Far be it from me to offer advice I rarely follow myself, but I think the editors at Crosscut might want to actually read Crosscut before slapping on headlines. Take for example Knute Berger’s latest Mossback, whose teaser scolds:
Seattle’s mayor waves the flag of secession. In so doing, he may have waved goodbye to a future in state politics.
… but whose closing paragraph acknowledges:
One thing we can be certain of: Greg Nickels’ ambitions do not include running for governor. Being Seattle mayor has long been a dubious Olympia springboard.
So… Nickels has, uh, waved goodbye to a future in state politics he’s never had? Um… huh?
In fact, Nickels destroyed any chance he might have had for statewide office the minute he was elected Seattle’s mayor, because the rest of the state fucking hates us, a cold reality implicitly (if politely) acknowledged in Berger’s closer. Which brings us back to subject of Nickels’ little rant.
Nickels criticized the Legislature and regional governance. He said he was tired of rural legislators weighing in on issues like the Alaskan Way Viaduct and gun control. He was frustrated that Seattle was being held back by the rest of the state and said that it was time to consider secession.
Berger dismisses Nickels’ assertion that his call for secession was “tongue-in-cheek” because apparently, journalists are much more capable of climbing inside the heads of their subjects than their subjects themselves, and no politician could ever be subtle enough to deliberately suggest an absurdity purely for dramatic effect. But absurd as secession is, there is a truth at the heart of Nickels’ complaint that deserves more scrutiny than our state’s holier-than-thou editorialists are willing to proffer.
The fact is, Nickels isn’t the only Seattleite who is sick and tired of the rest of the state interfering in our business. We’re tired of being told by voters elsewhere that we’re not allowed to tax ourselves locally to build the local transit we want. We’re tired of being told that we shouldn’t have a say in whether a massive double-decker freeway continues to mar our waterfront, or whether the 520 bridge should have six or eight lanes. We’re tired of being told how much we can spend on our schools or on our roads, and having our hands tied behind our backs by the legislature when it comes to options for raising tax dollars. And we’re goddamn sick and tired of sending our tax dollars out of city and over the mountains, only to be abused and reviled under the deliberately perpetrated false impression that money flows in the other direction:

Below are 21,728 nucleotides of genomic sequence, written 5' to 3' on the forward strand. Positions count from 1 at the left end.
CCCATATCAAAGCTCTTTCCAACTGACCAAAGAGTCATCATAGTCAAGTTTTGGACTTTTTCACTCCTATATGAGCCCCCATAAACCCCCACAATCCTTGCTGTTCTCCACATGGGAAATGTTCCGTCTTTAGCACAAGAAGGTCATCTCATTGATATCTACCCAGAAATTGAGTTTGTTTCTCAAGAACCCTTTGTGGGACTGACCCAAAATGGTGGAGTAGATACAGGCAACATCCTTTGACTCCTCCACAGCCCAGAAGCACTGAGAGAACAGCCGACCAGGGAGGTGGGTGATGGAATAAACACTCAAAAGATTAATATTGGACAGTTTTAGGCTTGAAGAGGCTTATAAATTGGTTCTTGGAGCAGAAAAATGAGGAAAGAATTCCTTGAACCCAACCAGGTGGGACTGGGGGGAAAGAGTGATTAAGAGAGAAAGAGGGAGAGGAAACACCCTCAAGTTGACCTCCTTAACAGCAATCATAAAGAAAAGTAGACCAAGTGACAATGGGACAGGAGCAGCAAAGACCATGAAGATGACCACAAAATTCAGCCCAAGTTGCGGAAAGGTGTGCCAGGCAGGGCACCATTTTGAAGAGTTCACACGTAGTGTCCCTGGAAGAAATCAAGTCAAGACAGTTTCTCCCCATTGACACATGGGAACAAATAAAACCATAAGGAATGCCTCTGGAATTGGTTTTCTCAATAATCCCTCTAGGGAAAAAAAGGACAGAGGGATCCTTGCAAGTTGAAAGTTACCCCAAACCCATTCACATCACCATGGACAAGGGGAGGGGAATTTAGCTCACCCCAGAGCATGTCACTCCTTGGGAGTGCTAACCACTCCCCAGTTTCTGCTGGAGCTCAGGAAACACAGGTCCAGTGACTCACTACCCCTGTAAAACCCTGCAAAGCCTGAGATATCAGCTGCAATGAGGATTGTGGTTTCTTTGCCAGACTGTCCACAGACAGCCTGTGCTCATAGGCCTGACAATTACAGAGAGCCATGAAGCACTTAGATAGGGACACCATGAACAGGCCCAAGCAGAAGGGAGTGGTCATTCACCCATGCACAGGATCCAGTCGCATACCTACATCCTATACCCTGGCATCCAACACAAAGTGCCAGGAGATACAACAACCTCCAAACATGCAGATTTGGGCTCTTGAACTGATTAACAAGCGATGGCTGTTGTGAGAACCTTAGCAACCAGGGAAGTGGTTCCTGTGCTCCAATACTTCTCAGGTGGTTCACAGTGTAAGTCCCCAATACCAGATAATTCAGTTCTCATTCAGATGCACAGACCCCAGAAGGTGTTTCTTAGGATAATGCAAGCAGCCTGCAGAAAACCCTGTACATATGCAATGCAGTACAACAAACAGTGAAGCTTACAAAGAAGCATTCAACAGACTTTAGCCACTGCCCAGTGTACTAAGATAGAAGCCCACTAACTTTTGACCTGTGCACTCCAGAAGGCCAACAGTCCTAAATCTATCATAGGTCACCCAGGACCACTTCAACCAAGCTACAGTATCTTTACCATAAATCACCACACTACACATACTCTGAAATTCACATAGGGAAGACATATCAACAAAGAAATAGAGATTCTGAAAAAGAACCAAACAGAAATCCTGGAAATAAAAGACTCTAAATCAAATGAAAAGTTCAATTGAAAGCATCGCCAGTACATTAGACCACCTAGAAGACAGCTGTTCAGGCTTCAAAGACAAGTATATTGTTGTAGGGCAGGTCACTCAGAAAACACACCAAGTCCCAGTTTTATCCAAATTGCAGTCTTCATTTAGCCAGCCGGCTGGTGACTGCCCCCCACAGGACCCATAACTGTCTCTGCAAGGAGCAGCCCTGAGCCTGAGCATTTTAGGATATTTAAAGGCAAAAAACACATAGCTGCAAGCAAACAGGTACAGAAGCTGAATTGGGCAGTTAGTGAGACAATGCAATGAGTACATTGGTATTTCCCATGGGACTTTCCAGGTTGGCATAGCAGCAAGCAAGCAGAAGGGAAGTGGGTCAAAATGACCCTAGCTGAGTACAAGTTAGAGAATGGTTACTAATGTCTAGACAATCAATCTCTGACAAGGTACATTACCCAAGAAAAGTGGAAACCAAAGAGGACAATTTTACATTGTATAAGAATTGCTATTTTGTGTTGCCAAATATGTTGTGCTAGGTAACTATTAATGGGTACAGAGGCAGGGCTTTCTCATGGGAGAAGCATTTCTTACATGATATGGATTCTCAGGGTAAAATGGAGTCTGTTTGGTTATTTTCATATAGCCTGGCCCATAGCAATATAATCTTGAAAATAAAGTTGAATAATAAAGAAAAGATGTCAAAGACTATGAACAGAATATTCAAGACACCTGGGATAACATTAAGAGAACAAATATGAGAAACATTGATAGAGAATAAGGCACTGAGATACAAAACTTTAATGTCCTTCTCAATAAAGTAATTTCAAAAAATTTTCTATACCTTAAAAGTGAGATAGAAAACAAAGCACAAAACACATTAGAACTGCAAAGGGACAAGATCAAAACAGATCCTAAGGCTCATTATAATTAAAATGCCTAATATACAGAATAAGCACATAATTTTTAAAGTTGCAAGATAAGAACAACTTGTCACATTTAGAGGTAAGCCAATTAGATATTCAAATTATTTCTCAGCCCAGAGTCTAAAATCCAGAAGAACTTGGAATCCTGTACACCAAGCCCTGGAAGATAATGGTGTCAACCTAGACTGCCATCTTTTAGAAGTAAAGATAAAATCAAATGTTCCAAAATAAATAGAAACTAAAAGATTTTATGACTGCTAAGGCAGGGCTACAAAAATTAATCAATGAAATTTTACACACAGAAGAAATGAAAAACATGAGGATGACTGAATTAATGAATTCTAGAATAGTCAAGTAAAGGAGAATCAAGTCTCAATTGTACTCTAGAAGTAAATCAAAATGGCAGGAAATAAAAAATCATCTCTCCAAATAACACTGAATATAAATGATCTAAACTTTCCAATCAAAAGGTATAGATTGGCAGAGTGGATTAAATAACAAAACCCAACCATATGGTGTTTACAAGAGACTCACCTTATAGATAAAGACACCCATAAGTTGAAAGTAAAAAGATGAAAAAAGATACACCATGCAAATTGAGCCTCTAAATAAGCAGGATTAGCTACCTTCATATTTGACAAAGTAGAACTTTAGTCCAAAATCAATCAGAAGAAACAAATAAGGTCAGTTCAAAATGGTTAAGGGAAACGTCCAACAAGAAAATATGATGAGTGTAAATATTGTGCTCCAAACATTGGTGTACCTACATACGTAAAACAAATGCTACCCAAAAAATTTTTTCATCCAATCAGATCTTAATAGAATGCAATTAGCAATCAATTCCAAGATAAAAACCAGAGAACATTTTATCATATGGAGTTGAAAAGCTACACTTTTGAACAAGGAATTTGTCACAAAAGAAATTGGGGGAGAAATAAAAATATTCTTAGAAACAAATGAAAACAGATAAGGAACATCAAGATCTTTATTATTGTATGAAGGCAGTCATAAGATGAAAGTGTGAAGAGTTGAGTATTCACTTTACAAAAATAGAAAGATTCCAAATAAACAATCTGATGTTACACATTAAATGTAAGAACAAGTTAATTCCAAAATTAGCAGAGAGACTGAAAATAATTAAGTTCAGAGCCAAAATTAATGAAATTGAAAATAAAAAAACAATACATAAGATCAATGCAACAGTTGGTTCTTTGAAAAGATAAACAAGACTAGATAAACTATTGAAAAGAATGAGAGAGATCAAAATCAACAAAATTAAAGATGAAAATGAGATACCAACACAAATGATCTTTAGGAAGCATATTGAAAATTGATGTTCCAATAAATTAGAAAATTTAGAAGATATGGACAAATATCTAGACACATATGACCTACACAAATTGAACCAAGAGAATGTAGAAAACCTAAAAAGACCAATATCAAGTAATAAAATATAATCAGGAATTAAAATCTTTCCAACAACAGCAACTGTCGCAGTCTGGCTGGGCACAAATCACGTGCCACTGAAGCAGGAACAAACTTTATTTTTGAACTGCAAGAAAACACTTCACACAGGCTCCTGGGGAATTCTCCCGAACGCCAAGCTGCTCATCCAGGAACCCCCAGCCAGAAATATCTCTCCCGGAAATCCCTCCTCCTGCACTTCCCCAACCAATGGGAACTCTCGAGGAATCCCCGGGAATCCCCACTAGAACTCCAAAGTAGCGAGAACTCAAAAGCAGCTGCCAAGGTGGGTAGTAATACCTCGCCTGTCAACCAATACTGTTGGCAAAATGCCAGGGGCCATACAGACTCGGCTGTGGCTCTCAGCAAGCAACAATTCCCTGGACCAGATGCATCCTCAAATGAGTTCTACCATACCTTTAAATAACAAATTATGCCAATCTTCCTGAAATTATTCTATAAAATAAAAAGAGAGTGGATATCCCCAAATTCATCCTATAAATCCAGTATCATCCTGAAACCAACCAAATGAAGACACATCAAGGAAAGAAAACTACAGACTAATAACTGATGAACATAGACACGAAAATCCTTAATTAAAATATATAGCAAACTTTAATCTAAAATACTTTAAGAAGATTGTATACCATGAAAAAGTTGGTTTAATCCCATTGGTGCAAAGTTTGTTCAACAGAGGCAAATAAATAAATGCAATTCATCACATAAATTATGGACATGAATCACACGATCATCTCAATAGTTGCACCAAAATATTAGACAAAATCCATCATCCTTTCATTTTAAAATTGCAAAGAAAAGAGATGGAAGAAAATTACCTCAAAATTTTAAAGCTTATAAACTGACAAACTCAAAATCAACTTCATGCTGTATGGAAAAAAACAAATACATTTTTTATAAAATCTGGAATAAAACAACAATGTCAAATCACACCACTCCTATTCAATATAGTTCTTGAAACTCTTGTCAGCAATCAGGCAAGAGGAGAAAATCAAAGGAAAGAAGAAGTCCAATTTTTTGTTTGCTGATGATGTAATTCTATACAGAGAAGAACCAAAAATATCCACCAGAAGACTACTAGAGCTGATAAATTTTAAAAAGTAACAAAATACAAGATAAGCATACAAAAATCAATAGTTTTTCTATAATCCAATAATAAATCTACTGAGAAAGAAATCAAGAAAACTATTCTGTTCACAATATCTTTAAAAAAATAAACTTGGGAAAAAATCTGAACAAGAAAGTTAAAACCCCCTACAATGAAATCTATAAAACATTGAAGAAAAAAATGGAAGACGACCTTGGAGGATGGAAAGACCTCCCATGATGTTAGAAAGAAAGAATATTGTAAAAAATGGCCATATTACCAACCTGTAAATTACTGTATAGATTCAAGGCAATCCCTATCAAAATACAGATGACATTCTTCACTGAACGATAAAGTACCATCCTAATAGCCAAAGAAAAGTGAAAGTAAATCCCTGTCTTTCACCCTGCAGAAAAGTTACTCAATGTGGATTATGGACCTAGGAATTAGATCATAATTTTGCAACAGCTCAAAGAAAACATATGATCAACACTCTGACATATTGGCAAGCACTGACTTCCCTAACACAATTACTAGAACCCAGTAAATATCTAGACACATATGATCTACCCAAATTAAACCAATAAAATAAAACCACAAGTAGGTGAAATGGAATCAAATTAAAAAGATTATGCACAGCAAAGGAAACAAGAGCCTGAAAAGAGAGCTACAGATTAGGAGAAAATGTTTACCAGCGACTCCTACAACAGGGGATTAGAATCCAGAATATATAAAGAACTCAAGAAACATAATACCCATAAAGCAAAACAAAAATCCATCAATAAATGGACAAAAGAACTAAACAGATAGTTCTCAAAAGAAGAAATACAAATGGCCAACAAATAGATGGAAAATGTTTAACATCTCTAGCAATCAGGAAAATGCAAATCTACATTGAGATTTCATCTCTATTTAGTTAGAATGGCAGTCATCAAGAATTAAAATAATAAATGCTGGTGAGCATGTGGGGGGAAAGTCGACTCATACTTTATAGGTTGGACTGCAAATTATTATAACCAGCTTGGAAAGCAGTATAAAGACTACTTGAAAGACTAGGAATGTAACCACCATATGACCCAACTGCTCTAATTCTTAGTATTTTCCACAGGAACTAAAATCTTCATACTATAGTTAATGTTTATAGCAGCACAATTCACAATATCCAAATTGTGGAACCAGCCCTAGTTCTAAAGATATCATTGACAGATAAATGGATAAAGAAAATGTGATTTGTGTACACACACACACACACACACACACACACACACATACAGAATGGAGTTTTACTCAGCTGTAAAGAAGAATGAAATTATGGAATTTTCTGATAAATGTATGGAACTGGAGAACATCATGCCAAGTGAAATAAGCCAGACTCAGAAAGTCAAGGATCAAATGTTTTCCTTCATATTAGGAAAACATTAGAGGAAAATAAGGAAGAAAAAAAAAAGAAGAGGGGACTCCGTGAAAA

The Yakima Herald-Republic called Nickels’ secession call “absurd” and wondered where Seattle would get its food if it lopped off its agricultural arm. Looking on the bright side, they opined that at least “we’ll get out of our share of the billions needed to fix Puget Sound’s traffic problems.”
A) We’d get our food the way we’ve always gotten it: we’d buy it! And B) Where the fuck do they think the billions needed to fix our traffic problems is coming from? It sure as hell ain’t coming from Yakima. If Seattle were to secede, Yakima’s share of its state’s transportation budget would be a helluva lot less than it’s getting now, so have fun maintaining all those roads we built.
What galls me about the reaction to Nickels’ comments is how incredibly one-sided the discourse in this state has become. Politicians and columnists throughout the state have free reign to dream up paranoid fantasies about big bad Seattle—Dino Rossi wades in it; Mike McGavick ran on it—but heaven forfend if a Seattle politician responds in kind. Do Nickels’ comments help tear down the Cascade curtain? Hell no, but at least they add a little balance to the popular fiction that Seattle is a drain on the rest of the state’s tax coffers, rather than the other way around.